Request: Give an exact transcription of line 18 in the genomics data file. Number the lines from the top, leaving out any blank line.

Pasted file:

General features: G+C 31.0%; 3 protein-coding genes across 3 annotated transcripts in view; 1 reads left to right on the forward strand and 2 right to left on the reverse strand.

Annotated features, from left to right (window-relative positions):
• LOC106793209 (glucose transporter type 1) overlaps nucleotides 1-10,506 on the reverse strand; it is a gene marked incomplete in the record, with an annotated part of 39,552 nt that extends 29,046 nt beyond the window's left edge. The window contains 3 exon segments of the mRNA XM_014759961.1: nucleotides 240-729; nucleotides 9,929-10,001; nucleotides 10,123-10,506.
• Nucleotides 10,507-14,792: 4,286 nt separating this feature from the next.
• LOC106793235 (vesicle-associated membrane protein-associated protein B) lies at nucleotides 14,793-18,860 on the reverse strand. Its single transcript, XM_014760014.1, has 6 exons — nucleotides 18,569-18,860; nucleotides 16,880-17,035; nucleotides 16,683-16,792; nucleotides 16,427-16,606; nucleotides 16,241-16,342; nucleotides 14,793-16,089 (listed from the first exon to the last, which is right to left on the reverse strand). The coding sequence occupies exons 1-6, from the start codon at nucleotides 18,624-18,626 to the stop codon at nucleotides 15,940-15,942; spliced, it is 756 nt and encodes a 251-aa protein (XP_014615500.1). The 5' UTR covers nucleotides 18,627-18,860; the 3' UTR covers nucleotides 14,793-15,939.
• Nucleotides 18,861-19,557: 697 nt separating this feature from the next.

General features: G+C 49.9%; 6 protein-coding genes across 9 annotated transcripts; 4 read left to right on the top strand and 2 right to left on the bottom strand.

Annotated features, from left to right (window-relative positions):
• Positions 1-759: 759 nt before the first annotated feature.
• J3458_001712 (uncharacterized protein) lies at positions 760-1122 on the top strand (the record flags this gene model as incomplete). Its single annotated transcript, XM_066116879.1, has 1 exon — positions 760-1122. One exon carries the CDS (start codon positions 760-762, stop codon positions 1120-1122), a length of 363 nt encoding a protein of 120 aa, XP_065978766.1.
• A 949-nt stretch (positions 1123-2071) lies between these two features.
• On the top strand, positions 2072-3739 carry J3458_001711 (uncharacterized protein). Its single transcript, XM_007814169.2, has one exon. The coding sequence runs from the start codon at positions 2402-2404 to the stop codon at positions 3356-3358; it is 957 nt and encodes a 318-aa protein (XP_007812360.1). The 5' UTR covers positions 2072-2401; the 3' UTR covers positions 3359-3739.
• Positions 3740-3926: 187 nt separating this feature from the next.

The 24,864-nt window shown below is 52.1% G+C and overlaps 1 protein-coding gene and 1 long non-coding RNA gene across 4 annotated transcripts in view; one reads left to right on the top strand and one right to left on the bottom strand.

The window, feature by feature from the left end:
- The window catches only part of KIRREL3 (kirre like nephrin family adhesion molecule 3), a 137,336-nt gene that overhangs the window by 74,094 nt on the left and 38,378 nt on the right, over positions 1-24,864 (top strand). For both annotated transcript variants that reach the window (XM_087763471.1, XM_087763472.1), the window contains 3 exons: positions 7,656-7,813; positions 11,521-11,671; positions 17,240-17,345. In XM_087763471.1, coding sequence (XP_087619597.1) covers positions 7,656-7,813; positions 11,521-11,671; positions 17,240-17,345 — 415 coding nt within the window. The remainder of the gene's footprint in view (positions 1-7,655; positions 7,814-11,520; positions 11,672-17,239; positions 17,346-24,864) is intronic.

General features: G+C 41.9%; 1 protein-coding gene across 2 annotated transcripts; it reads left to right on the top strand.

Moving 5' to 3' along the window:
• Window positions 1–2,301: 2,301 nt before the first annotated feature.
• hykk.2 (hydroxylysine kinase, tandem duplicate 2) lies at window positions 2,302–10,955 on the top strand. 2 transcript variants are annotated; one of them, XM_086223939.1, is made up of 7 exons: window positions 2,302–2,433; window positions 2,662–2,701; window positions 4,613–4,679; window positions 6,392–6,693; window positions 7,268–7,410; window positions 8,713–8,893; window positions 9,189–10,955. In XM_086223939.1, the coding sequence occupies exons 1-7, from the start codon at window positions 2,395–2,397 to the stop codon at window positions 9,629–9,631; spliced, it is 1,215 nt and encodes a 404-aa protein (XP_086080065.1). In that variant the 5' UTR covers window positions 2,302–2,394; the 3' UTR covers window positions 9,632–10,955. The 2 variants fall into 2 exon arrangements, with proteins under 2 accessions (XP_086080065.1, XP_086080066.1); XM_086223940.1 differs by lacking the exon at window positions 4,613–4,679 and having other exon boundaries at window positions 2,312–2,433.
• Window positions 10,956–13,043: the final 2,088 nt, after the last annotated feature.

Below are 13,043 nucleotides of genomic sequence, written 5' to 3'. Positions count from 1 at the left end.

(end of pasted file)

Moving 5' to 3' along the window: